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Displaying 1 to 4 of 4 results for psychiatric disorders

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  • Brady Maher Laboratory

    The Brady Maher Laboratory is interested in understanding the cellular and circuit pathophysiology that underlies neurodevelopmental and psychiatric disorders. Our lab focuses on trying to understand the function of genes that are associated with neurodevelopment problems by manipulating their expression level in utero during the peak of cortical development. We then use a variety of approaches and technologies to identify resulting phenotypes and molecular mechanisms including cell and molecular biology, optogenetics, imaging and electrophysiology.

    Current projects in the lab are focused on understanding the function of transcription factor 4 (TCF4), a clinically pleiotropic gene. Genome-wide association studies have identified genetic variants of TCF4 that are associated with schizophrenia, while autosomal dominant mutations in TCF4 result in Pitt Hopkins syndrome. Using our model system, we have identified several interesting electrophysiological and cell biological phenotypes as...sociated with altering the expression of TCF4 in utero. We hypothesize that these phenotypes represent cellular pathophysiology related to these disorders and by understanding the molecular mechanisms responsible for these phenotypes we expect to identify therapeutic targets for drug development.
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    Research Areas: cell biology, neurodevelopment, imaging, schizophrenia, psychiatric disorders, Pitt Hopkins syndrome, elecrophysiology, genomics, drugs, optogenetics, molecular biology, phenotypes

  • Christopher A. Ross Lab

    Dr. Ross and his research team have focused on Huntington's disease and Parkinson's disease, and now are using insights from these disorders to approach more complex diseases such as schizophrenia and bipolar disorder. They use biophysical and biochemical techniques, cell models, and transgenic mouse models to understand disease processes, and to provide targets for development of rational therapeutics. These then can provide a basis for developing small molecule interventions, which can be used both as probes to study biology, and if they have favorable drug-like properties, for potential therapeutic development. We have used two strategies for identifying lead compounds. The first is the traditional path of identification of specific molecular targets, such as enzymes like the LRRK2 kinase of Parkinson’s disease. Once structure is known, computational approaches or fragment based lead discovery, in collaboration, can be used. The second is to conduct phenotypic screens using ce...ll models, or in a collaboration, natural products in a yeast model. Once a lead compound is identified, we use cell models for initial tests of compounds, then generate analogs, and take compounds that look promising to preclinical therapeutic studies in animal models. The ultimate goal is to develop therapeutic strategies that can be brought to human clinical trials, and we have pioneered in developing biomarkers and genetic testing for developing strategies. view more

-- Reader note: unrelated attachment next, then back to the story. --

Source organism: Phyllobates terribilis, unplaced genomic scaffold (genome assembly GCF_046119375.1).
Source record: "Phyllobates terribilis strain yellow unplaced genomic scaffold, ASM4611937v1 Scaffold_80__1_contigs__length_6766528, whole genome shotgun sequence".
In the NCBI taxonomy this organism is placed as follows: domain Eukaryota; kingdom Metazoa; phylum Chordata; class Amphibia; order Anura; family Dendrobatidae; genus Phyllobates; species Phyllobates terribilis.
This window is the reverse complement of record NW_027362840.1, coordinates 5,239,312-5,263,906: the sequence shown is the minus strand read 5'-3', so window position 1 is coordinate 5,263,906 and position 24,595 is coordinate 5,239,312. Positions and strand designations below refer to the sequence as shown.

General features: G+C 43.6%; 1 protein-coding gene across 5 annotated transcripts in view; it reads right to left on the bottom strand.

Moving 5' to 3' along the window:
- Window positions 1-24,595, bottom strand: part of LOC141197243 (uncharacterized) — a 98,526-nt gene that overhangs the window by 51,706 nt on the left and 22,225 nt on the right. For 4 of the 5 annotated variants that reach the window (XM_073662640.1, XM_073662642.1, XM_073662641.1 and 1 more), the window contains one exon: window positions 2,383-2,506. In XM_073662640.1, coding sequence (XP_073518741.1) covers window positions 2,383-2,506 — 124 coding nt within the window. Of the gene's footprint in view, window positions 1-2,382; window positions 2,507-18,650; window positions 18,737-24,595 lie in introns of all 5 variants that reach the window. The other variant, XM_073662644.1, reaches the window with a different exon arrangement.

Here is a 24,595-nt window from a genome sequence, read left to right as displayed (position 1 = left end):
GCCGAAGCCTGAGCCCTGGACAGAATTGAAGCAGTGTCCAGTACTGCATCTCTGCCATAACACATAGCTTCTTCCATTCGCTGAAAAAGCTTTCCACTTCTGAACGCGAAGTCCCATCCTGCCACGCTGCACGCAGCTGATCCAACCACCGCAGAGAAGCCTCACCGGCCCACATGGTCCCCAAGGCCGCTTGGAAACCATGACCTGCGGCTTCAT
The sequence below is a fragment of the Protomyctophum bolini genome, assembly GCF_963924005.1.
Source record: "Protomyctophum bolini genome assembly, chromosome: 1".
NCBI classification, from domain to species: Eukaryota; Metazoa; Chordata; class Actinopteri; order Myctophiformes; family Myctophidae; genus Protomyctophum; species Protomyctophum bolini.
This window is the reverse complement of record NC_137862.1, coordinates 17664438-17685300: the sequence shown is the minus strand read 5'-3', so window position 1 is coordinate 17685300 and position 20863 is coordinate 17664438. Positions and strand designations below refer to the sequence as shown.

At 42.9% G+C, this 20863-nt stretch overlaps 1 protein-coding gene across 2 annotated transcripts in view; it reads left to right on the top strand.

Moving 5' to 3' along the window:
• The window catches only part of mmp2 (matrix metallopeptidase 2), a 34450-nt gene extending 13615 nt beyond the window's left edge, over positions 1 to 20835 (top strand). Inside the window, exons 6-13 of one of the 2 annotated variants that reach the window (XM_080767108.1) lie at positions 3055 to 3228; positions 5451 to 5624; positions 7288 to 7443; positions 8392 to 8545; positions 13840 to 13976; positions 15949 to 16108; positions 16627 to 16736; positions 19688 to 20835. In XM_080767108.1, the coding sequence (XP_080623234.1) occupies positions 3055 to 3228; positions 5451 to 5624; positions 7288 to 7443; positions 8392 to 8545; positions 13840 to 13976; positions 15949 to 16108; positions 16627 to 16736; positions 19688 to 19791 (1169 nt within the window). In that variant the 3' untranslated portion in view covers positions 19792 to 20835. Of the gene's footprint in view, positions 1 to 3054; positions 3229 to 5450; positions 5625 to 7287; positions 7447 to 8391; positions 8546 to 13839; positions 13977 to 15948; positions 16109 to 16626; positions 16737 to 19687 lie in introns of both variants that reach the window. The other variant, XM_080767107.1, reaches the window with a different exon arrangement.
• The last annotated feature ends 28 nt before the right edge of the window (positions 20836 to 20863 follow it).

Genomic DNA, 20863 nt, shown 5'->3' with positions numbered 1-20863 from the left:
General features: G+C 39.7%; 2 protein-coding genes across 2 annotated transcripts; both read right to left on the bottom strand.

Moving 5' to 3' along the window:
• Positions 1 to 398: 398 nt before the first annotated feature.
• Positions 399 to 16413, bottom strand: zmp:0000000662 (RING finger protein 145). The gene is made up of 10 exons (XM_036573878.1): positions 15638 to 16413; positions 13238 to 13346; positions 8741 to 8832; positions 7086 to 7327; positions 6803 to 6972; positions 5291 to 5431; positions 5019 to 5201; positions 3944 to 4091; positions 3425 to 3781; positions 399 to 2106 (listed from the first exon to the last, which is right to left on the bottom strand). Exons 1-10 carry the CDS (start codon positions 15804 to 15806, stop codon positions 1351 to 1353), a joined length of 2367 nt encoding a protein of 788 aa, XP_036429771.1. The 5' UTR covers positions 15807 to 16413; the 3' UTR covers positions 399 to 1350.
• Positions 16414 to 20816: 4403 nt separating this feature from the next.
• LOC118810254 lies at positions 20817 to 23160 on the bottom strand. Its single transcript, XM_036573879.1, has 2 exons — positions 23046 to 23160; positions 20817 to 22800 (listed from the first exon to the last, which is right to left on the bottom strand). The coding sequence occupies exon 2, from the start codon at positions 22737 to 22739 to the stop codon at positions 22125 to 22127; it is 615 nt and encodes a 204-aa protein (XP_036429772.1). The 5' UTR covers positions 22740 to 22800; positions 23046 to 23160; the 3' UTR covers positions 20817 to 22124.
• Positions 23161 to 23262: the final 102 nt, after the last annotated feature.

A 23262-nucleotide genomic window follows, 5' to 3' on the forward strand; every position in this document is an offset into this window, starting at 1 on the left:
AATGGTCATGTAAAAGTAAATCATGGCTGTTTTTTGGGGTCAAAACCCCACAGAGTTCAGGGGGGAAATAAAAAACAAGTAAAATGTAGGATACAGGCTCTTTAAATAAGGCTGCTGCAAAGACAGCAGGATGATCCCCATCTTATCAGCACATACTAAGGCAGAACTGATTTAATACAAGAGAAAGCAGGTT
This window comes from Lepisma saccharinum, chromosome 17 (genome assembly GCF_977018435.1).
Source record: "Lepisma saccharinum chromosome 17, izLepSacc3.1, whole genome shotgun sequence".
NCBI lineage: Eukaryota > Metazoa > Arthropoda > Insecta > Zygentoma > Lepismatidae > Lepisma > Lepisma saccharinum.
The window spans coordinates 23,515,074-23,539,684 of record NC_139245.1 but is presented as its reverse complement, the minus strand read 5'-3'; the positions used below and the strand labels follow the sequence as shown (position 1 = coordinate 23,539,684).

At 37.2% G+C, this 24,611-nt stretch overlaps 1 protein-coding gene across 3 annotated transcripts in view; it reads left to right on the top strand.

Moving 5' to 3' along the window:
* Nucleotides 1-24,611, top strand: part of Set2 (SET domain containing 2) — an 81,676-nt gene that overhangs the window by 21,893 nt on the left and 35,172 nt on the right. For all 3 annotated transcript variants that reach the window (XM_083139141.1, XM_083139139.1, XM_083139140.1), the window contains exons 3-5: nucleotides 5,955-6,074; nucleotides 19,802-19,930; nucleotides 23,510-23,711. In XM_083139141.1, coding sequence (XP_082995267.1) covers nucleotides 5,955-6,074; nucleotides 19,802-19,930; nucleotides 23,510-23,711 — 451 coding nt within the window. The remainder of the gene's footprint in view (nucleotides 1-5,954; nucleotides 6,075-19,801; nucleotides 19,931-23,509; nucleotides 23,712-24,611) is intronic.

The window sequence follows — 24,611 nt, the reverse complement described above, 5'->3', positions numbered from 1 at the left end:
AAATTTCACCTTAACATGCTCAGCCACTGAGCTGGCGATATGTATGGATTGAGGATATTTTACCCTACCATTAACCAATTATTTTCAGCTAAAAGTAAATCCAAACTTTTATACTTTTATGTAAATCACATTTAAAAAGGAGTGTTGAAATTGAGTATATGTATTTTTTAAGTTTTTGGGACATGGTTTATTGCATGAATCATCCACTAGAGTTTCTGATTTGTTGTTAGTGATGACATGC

Research Areas: psychiatric disorders

  • Daniel Weinberger Laboratory

    The Daniel Weinberger Laboratory focuses on the neurobiological mechanisms of genetic risk for developmental brain disorders. We study the genetic regulation of the transcriptome in normal human brain across the human life span and in brains from patients with various psychiatric disorders. We also study the impact of genetic variation on aspects of human brain development and function linked with risk for schizophrenia and related psychiatric disorders. Our lab uses unique molecular and clinical datasets and biological materials from a large sample of families with affected and unaffected offspring and normal volunteers. These datasets include DNA, lymphoblast and fibroblast cell lines, and extensive quantitative phenotypes related to genetic risk for schizophrenia, including detailed cognitive assessments and various neuroimaging assays. In other research, we are working on a human brain transcriptome project that is RNA sequencing over 1,000 human brain samples in various regi...ons and based also on sorting of specific celliular phentypes. We are exploring the molecular processing of the gene and its implications for cognition and aspects of human temperament. view more

    Research Areas: neurobiology, brain, transcriptome, schizophrenia, psychiatric disorders, genomics, developmental disorders, RNA

  • Joseph Gallo Lab

    Research in the Joseph Gallo Lab focuses on the form and course of depression in older adults; treatment in primary care settings; the use of mixed methods in health services research; and the epidemiology of psychiatric disorders in the population. Using NIMH Epidemiologic Catchment Area survey data, we have conducted studies using novel statistical modeling (the MIMIC model) to explore how depression presents differently among older adults versus younger people. We are taking part in the long-term follow-up of PROSPECT (Prevention of Suicide in Primary Care Elderly – Collaborative Trial) — a randomized study of depression management in primary care practices — and have examined mortality as an outcome in the context of medical comorbidity.

    Research Areas: primary care, depression, mental illness, comorbidity, health services research, gerontology

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